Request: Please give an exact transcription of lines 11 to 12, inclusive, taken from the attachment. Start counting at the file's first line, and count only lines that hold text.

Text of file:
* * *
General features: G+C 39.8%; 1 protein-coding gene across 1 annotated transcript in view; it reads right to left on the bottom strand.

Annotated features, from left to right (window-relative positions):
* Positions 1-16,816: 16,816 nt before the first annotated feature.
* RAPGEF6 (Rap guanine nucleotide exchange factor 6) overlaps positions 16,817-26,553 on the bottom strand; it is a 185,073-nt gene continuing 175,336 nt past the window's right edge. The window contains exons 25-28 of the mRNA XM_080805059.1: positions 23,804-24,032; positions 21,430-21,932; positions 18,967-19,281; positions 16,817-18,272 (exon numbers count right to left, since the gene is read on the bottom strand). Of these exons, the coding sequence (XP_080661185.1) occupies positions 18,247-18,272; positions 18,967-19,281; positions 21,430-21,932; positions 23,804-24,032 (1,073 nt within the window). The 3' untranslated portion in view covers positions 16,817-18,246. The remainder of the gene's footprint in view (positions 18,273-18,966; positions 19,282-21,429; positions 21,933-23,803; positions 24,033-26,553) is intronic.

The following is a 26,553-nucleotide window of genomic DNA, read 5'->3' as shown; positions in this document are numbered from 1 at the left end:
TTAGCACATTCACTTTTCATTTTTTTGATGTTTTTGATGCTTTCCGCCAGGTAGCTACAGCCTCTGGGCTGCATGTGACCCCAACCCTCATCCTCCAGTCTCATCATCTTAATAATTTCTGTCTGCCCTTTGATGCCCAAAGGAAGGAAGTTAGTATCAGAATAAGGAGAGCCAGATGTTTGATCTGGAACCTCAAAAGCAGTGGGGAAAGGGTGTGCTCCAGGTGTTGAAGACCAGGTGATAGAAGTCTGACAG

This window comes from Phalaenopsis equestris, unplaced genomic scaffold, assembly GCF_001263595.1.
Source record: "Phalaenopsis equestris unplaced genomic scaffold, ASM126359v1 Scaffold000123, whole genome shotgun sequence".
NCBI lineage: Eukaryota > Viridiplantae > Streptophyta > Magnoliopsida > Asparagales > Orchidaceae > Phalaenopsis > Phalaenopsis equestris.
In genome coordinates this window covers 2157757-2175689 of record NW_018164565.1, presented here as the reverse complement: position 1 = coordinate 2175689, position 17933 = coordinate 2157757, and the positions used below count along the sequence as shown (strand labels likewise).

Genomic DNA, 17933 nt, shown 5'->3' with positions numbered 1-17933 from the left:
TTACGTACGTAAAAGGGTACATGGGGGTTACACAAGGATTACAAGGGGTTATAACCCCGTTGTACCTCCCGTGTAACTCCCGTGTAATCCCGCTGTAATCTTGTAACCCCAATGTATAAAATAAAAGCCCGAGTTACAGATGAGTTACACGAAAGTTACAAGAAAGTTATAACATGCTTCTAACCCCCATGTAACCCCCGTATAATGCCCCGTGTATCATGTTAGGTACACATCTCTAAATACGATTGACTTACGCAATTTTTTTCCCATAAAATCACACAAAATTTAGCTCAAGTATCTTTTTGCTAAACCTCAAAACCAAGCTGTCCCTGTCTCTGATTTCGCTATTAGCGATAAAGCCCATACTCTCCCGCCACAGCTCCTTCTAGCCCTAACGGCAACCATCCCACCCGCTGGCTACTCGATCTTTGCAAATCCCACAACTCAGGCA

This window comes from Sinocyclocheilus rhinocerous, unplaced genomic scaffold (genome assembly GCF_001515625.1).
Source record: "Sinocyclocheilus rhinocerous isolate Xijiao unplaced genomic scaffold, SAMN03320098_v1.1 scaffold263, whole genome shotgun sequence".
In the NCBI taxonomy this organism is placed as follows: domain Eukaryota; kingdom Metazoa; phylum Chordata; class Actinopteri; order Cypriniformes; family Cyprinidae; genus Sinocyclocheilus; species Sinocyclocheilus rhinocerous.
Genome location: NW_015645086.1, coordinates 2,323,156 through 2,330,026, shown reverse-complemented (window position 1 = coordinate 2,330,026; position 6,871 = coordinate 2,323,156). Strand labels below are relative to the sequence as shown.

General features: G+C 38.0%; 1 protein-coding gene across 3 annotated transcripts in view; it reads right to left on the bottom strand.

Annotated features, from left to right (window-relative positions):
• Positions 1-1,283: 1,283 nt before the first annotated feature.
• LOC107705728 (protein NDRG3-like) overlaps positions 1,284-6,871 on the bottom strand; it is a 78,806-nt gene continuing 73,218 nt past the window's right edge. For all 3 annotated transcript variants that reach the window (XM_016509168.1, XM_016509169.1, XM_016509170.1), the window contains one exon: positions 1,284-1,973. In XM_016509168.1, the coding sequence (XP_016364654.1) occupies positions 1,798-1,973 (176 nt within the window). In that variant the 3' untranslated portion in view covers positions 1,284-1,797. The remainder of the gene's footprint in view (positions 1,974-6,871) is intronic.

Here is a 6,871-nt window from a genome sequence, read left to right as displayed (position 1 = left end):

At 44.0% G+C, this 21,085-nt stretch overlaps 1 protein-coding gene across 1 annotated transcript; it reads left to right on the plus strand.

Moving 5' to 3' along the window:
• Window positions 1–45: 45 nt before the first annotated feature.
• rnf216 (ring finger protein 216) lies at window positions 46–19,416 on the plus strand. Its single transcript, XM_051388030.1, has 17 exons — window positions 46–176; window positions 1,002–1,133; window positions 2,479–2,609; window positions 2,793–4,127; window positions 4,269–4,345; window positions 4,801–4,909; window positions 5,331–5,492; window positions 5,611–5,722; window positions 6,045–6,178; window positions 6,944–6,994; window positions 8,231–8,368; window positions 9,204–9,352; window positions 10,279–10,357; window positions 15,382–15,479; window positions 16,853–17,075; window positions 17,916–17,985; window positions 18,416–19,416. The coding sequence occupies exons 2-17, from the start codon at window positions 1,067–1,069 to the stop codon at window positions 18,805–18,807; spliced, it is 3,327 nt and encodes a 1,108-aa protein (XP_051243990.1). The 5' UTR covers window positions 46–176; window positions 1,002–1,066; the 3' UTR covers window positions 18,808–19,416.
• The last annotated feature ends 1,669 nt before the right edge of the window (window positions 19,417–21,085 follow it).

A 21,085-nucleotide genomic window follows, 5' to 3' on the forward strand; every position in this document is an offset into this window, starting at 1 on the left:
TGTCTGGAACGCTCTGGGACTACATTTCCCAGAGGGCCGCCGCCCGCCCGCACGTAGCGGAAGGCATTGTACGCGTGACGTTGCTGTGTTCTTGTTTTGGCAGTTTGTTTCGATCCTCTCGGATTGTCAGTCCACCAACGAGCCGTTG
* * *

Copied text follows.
Genomic DNA, 17933 nt, shown 5'->3' with positions numbered 1-17933 from the left:
TTACGTACGTAAAAGGGTACATGGGGGTTACACAAGGATTACAAGGGGTTATAACCCCGTTGTACCTCCCGTGTAACTCCCGTGTAATCCCGCTGTAATCTTGTAACCCCAATGTATAAAATAAAAGCCCGAGTTACAGATGAGTTACACGAAAGTTACAAGAAAGTTATAACATGCTTCTAACCCCCATGTAACCCCCGTATAATGCCCCGTGTATCATGTTAGGTACACATCTCTAAATACGATTGACTTACGCAATTTTTTTCCCATAAAATCACACAAAATTTAGCTCAAGTATCTTTTTGCTAAACCTCAAAACCAAGCTGTCCCTGTCTCTGATTTCGCTATTAGCGATAAAGCCCATACTCTCCCGCCACAGCTCCTTCTAGCCCTAACGGCAACCATCCCACCCGCTGGCTACTCGATCTTTGCAAATCCCACAACTCAGGCA